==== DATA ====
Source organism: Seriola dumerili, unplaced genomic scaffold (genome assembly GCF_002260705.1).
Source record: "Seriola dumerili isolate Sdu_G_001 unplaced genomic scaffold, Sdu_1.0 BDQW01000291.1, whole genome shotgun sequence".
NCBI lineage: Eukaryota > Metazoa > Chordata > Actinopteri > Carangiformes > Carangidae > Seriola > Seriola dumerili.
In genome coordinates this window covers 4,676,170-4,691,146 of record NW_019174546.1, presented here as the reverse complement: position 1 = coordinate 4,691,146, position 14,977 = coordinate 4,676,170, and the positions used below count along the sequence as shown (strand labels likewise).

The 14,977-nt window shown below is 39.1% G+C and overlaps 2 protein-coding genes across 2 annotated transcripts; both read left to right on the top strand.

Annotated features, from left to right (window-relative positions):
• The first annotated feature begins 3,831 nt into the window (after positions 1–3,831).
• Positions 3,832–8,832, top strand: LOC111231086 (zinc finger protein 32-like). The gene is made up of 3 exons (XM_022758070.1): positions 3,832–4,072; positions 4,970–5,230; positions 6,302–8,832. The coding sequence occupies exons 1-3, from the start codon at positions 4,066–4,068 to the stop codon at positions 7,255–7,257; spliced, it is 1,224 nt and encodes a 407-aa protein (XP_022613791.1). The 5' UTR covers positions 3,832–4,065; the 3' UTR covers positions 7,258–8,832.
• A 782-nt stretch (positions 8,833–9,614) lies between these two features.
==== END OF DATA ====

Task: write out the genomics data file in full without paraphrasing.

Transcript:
Source organism: Seriola dumerili, unplaced genomic scaffold (genome assembly GCF_002260705.1).
Source record: "Seriola dumerili isolate Sdu_G_001 unplaced genomic scaffold, Sdu_1.0 BDQW01000291.1, whole genome shotgun sequence".
NCBI lineage: Eukaryota > Metazoa > Chordata > Actinopteri > Carangiformes > Carangidae > Seriola > Seriola dumerili.
In genome coordinates this window covers 4,676,170-4,691,146 of record NW_019174546.1, presented here as the reverse complement: position 1 = coordinate 4,691,146, position 14,977 = coordinate 4,676,170, and the positions used below count along the sequence as shown (strand labels likewise).

The 14,977-nt window shown below is 39.1% G+C and overlaps 2 protein-coding genes across 2 annotated transcripts; both read left to right on the top strand.

Annotated features, from left to right (window-relative positions):
• The first annotated feature begins 3,831 nt into the window (after positions 1–3,831).
• Positions 3,832–8,832, top strand: LOC111231086 (zinc finger protein 32-like). The gene is made up of 3 exons (XM_022758070.1): positions 3,832–4,072; positions 4,970–5,230; positions 6,302–8,832. The coding sequence occupies exons 1-3, from the start codon at positions 4,066–4,068 to the stop codon at positions 7,255–7,257; spliced, it is 1,224 nt and encodes a 407-aa protein (XP_022613791.1). The 5' UTR covers positions 3,832–4,065; the 3' UTR covers positions 7,258–8,832.
• A 782-nt stretch (positions 8,833–9,614) lies between these two features.